- Number of Plays: 12
- Game Length: 30 – 45 minutes
- Mechanics: Tile Laying, Hand Management
- Release Year: 2006
- Designer: Susan McKinley Ross
Qwirkle! Travel-sized for your convenience!
There are few games in my collection that get the chance to leave my doors once its been slotted into a spot on the bookshelves. Qwirkle By Susan McKinley Ross is not one of those games. I own the travel edition of Qwirkle, which has small tiles and a zipper bag to hold everything together in a conveniently tiny package. The ease of transportability coupled with the fact that this game only needs a relatively flat surface to be played means we have played this game in locations from sea to shining sea. As an added bonus, it is a relatively wind-resistant game, so playing it outdoors is less of a challenge.
Qwirkle, aside from being awkward to spell when you’re sleep deprived, is a tile placement game for two to four players. You begin the game with 6 tiles in your hand. Each tile has two attributes; a shape and a colour. On your turn you place any number of tiles in a single line as long as every tile in that line shares one attribute (either all the same colour, or all the same shape). You earn one point for every tile you place from your hand onto the table.
A game of Qwirkle starts out simply enough
Very quickly the common play area becomes a sprawling mass of tiles. The rule of lines of tiles only a being a single attribute quickly becomes a thorn in your side as you search for a spot to place your 3 green tiles that doesn’t abut against tiles that are not green, or worse, the exact copy of what you have in your hands.
As you add onto and spin off of lines of tiles, the length and score will creep higher and higher. Placing a 4th tile in that green line earns you 4 more points. The next piece placed will earn that player 5 points, and if someone can complete the line with the 6th shape or colour, they get 6 points, plus a bonus 6 points for a “Qwirkle”. They are also contractually obligated to shout out the word “Qwirkle” as they tap that piece onto the table.
The play area quickly sprawls out
The challenge with Quirkle is that the player’s best move also tends to set up other players for even better moves. The more lines on the board, the more likely someone is going to earn 5 points or more per turn. Knowing what’s left in the bag isn’t to hard to parse. There are 3 copies of each tile in the bag at the beginning of the game. Subtracting the 6 tiles that each player has in their hand gives you a pretty good idea of what you can and cannot hope for. If there are 3 orange circles on the board, you had better not be hoping for another orange circle to come out of the bag or you’re going to find yourself quite disappointed.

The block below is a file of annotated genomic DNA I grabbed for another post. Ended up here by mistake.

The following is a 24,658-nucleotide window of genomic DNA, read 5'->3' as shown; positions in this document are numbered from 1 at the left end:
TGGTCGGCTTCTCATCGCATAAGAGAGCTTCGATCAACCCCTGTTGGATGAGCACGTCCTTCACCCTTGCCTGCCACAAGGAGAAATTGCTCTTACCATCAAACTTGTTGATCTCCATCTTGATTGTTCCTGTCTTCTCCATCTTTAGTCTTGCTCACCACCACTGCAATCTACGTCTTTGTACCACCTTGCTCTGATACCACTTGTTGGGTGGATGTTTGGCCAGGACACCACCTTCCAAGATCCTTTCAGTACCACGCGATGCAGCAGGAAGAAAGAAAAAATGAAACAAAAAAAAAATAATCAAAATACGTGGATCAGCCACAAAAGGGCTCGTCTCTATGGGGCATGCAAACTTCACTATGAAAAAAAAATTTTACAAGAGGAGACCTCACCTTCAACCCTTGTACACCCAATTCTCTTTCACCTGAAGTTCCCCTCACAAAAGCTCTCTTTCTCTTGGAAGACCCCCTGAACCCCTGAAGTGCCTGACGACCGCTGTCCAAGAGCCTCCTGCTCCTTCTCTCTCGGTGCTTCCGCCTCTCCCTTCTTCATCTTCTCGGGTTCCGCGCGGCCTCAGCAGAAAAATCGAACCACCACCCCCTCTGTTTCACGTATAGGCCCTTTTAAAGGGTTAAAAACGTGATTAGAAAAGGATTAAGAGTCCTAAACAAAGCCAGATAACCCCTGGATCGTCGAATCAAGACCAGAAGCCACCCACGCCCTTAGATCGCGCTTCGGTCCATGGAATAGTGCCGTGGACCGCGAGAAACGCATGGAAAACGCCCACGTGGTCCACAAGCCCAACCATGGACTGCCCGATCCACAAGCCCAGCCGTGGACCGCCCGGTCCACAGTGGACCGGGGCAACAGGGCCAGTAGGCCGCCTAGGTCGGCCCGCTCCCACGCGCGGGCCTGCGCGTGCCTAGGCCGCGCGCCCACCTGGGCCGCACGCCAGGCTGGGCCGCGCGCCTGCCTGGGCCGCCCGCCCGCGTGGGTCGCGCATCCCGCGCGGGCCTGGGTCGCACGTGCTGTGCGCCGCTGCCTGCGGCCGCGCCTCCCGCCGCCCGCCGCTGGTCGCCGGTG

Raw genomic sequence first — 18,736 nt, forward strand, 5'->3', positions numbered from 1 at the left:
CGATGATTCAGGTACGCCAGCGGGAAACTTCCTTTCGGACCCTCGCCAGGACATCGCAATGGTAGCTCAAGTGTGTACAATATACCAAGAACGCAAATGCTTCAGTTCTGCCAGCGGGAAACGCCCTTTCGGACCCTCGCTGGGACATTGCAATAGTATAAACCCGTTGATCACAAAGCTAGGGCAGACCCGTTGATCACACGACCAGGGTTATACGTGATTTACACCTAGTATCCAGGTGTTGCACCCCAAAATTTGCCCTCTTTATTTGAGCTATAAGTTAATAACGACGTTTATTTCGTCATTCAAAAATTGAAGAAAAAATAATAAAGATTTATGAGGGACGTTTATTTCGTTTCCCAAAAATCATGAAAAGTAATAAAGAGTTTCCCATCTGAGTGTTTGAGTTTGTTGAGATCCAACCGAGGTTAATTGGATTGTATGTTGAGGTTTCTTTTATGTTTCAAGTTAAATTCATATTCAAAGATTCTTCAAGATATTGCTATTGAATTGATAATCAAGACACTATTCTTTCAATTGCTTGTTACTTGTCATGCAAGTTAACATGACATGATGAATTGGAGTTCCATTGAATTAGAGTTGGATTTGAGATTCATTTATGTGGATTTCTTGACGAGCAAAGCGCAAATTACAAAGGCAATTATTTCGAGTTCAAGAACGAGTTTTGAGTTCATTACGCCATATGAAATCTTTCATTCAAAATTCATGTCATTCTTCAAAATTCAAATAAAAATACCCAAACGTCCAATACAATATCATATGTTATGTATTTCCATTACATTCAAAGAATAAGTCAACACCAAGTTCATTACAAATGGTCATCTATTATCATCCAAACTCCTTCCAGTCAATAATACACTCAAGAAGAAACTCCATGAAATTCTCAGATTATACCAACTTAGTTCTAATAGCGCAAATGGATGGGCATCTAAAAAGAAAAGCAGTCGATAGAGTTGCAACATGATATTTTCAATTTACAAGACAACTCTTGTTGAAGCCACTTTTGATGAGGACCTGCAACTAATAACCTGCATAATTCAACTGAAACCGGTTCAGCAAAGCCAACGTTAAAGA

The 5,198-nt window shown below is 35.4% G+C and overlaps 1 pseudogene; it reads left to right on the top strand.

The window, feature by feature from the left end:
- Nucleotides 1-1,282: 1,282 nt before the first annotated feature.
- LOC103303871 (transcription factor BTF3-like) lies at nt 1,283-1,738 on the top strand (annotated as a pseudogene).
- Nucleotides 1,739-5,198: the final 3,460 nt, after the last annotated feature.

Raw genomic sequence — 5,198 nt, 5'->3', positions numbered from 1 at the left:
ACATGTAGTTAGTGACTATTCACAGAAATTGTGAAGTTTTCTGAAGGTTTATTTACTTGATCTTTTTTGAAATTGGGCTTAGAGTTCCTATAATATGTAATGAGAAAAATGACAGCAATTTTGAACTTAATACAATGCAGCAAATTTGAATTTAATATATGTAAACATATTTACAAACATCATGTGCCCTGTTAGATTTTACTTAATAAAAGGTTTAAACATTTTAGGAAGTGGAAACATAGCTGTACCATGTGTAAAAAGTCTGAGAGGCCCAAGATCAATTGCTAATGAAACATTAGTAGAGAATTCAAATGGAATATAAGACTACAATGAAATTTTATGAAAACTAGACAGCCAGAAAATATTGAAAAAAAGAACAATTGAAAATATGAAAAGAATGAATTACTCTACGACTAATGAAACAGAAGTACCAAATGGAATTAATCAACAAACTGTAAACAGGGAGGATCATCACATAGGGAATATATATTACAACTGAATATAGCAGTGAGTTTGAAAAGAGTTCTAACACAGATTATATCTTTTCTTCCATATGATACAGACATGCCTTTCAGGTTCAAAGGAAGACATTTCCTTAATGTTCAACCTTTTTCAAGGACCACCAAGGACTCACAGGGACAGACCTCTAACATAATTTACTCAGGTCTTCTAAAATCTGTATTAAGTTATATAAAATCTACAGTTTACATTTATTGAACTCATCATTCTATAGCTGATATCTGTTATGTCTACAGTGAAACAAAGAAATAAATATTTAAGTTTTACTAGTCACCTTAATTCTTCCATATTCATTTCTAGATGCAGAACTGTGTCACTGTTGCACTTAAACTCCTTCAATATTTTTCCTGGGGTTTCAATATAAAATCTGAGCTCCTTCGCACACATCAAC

This placement is a no-no
One issue that does come up is the fact that it can be hard to tell some of the colours apart from each other. Trying to differentiate the purple and blue colours, or the orange and the red colours, on the black tiles feels nearly impossible if the lighting is anything less than perfect. Also, if you’re colourblind, give this game a pass; there is no way to differentiate the the tiles from one another other than colour.
Qwirkle has traveled across the country with me and has been played on a dozen different surfaces. It’s an easy game to teach the in-laws while being just competitive enough that keep players engaged. The smaller travel edition makes a great stocking stuffer (I know because I stuffed it into my wife’s stocking one Christmas) and comes in a lovely zip-up pouch. The full size game comes in a larger cardboard box. I understand the concept of ‘shelf appeal’, and I’m not the one bringing these products to market. I’m just the guy who needs to find new and creative way of storing board game boxes lest my wife pitches my newest acquisitions onto the lawn because I stored games in the towel closet again (Note from the wife: It isn’t that I mind his board game collection; it’s just his choice to displace the towels in favour of his games!). Maybe my ‘travel’ games will just live in a backpack from now on, perpetually ready to go. I’ll tell my wife it’s motivation to travel! What could go wrong?